How To Cook Your First Thanksgiving Dinner In 12 Simple Steps


1. Debate flying home.

Like, back in July, debate flying home. Have you seen how expensive holiday tickets are? And you live where? And you want to avoid how many layovers? But maybe the expensive ticket is a sign that you shouldn’t go. Maybe you’d do well to avoid Uncle Eddie’s comments about how your weight gain’s gone straight to your boobs (this counts for guys, too). Maybe staying at home and drinking hard cider instead of eating apple pie is what you’re supposed to do. But then your mom would be so disappointed, wouldn’t she? Maybe this year will be different. Maybe Grandma won’t be a raging bigot.

2. Receive phone call from mom that she and your stepdad will be flying off to some all-inclusive resort for two weeks.

Begin wondering if maybe the whole family dinner thing was a front and you’ve really been a shackle to her all these years.

3. Take matters into your own hands and decide to host your own Thanksgiving.

Faulty oven be damned! You can finally buy pots and pans! You can tackle the turkey! You managed to get a job—yes, in this economy!—so by golly, you can do anything you set your mind to!

4. Realize you have no idea how to cook anything beyond Kraft Mac’n’Cheese.

Bingewatch The Food Network. Begrudge The Barefoot Contessa her perfect life. Scour BuzzFeed’s food section for tips. Get distracted by 60 posts about cute corgis.

5. Send E-Vites to 10 friends you think might be staying in the city.

Two of them will be jetting out of town on paychecks larger than you could ever dream, one has parents who bought their ticket home, one lives close enough to travel home without much hassle, and one asks if you can move it to Thanksgiving Brunch or coffee sometime.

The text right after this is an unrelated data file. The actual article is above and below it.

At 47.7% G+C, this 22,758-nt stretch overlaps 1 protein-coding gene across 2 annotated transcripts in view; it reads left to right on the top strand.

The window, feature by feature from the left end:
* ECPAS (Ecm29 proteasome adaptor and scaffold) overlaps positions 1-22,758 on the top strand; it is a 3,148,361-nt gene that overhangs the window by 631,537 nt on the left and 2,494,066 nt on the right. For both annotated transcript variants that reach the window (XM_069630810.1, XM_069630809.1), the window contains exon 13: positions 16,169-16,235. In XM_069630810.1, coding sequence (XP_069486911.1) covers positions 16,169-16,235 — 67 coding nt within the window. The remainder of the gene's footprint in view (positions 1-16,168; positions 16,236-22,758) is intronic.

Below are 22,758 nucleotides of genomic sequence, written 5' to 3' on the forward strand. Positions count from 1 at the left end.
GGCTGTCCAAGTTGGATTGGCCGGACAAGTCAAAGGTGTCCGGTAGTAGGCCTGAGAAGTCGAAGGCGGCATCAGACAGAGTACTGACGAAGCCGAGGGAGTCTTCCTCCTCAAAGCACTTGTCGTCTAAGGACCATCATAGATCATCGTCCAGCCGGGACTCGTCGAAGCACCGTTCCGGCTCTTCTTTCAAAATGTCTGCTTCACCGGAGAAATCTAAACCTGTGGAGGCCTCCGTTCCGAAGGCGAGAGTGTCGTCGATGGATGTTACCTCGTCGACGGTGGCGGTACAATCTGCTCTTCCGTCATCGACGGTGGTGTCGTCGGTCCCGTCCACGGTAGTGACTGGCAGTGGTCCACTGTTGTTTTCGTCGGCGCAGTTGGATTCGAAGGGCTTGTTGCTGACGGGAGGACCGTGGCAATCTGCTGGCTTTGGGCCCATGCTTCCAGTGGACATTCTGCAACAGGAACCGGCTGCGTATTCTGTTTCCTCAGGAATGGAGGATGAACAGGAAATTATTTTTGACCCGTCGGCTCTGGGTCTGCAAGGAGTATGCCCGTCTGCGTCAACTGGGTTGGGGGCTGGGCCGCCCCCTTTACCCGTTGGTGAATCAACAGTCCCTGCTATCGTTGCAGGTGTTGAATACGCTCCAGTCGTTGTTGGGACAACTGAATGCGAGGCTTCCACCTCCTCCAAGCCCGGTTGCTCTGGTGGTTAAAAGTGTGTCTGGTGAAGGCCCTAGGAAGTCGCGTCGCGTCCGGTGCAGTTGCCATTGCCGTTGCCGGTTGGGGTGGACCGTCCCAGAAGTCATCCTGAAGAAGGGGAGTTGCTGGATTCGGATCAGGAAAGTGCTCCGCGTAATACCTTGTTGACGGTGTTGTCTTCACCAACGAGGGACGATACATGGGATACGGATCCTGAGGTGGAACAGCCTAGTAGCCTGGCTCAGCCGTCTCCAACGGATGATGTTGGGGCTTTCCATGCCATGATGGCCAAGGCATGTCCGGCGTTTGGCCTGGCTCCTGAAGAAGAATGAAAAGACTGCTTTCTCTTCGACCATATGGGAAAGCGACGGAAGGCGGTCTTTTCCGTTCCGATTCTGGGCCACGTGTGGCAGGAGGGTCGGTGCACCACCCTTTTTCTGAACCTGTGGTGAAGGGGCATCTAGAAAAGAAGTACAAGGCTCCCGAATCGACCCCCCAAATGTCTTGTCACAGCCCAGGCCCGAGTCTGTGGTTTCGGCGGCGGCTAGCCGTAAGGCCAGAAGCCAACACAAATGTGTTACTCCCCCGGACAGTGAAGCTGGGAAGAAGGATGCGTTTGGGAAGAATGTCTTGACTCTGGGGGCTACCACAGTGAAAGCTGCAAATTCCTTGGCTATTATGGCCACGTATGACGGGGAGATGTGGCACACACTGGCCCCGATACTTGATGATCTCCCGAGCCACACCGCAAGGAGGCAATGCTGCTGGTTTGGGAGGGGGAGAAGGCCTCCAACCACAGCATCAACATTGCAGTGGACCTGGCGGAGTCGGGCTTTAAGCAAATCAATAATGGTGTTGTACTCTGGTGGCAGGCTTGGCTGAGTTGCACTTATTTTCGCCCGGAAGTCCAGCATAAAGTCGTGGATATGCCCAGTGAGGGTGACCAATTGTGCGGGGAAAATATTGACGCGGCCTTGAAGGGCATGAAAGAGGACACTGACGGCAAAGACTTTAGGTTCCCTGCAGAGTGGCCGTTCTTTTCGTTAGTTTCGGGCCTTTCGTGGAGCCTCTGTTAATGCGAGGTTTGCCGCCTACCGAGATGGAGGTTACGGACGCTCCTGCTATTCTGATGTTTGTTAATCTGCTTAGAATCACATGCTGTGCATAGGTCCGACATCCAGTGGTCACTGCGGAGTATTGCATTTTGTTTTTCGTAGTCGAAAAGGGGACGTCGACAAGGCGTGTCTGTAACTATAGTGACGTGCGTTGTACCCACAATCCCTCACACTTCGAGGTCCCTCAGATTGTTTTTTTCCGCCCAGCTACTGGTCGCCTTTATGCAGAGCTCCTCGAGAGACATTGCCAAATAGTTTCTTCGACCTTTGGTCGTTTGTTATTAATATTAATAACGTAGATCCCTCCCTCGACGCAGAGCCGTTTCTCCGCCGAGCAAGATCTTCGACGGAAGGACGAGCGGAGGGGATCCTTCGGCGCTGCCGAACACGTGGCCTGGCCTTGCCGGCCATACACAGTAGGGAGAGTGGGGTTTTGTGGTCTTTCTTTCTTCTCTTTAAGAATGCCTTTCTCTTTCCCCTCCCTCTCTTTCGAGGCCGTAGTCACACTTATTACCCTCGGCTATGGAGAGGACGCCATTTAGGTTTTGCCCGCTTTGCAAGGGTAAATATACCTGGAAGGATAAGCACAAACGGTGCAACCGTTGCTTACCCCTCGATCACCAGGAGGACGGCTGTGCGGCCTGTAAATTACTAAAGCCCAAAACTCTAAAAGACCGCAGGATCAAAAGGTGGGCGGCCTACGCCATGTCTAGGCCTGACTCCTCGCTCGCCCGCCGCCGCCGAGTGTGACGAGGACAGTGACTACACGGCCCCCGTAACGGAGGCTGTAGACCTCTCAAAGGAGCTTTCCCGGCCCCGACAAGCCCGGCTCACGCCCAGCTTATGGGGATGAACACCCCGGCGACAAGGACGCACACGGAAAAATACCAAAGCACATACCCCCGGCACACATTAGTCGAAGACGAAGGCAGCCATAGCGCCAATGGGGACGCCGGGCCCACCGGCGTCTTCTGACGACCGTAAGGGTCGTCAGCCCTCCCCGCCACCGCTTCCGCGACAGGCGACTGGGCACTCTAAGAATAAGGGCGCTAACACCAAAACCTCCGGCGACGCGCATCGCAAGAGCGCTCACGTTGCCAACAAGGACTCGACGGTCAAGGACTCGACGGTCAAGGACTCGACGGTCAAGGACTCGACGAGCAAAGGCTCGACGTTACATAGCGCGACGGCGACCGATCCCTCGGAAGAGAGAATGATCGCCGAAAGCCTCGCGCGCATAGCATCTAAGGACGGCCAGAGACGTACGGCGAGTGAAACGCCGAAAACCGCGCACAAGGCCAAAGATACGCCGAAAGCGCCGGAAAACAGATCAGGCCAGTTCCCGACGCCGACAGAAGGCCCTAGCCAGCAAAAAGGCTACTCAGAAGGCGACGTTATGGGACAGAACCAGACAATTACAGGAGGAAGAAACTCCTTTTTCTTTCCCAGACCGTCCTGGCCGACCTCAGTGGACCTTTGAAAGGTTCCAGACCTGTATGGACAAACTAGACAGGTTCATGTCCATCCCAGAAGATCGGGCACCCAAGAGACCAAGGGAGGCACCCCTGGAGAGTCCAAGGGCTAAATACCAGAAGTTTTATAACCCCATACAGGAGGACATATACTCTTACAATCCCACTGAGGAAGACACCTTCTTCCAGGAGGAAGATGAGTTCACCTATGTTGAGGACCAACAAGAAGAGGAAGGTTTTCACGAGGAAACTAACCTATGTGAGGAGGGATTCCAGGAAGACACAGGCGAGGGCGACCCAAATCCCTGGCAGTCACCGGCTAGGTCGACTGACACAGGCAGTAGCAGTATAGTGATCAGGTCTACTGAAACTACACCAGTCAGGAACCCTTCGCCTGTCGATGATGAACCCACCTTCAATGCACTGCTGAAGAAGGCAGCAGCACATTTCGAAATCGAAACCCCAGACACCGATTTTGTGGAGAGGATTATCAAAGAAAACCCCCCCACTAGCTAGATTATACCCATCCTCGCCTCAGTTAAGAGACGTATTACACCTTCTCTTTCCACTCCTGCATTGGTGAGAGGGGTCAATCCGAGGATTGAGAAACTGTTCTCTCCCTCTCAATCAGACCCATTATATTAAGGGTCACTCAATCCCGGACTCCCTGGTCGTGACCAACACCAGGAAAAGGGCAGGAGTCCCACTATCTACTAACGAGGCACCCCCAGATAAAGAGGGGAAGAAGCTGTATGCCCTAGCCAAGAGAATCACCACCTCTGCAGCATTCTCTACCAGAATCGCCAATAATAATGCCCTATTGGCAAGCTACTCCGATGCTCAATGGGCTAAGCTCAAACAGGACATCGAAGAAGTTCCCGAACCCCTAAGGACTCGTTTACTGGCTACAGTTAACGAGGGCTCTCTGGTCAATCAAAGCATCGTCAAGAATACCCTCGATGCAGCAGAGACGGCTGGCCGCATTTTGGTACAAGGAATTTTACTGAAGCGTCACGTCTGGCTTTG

6. Buy the bird.

Balk at how expensive whole turkeys are. Debate if you can get away with serving a pre-cooked rotisserie chicken. People like those buckets from KFC, don’t they? And how important is free-range vs. organic vs. local vs. air-chilled? So choices. Very money. Much expenses. Debate hosting a vegetarian dinner. Buy the turkey, roasting pan, brining equipment, fresh Brussels sprouts, canned pumpkin, sweet potatoes, green beans, box of stuffing, and a frozen TV dinner, just in case. Kiss the Christmas bonus you’re not even sure you’re getting good-bye.

7. Realize you have to defrost the bird in just 2 days.


8. Research how to speed up turkey defrosting.

Can you soak it in water? Leave it on the sink? Wrap it up in towels and spoon with it? How long would it take to cook it from frozen? Why did nobody ever create Turkey popsicles? Debate vegetarianism again. Say a little prayer to the Great Pumpkin, who might be a Halloween thing, but pumpkin pie is right on the Thanksgiving money so hey, you never know.

9. Cook every other food.

Get into a fight with your roommate about how much fridge space you’re taking up. Swear off cooking ever again. Order take-out WHILE you’re cooking Thanksgiving dinner because anything beyond this meal is too much effort.

10. Cook the turkey.

Realize you’ve spent enough time in your kitchen to be the next Walter White. Debate cooking stuffing in the turkey. Do you want to risk salmonella? Wait, isn’t one of your friends a vegetarian? Did you use chicken stock in the stuffing? Panic when you think the pan you bought is too large for your micro-kitchen. Remove every rack in your teeny little oven to fit the turkey inside. Close the oven door and realize you can’t leave the house for four hours. Baste your mouth with the leftover beer you bought to brine the turkey.

11. Have all but two friends bail on you at the last minute.

Via text. Your cat will steal a piece of the turkey as you try to find the perfect emoji to explain how much of a backstabber they are.

12. Feast on enough food to last you until Christmas.

Agree with the two friends who did show up that you should do this again for the next holiday. Never follow through. Receive your mom’s “wish you were here!” postcard. Get so sick of turkey, you seriously consider vegetarianism one last time. Play Russian roulette with leftovers until December 12th without getting food poisoning. Something to be thankful for, indeed. Thought Catalog Logo Mark

Writer. Editor. Twitter-er. Instagrammer. Coffee drinker. (Okay, mostly that last one.)

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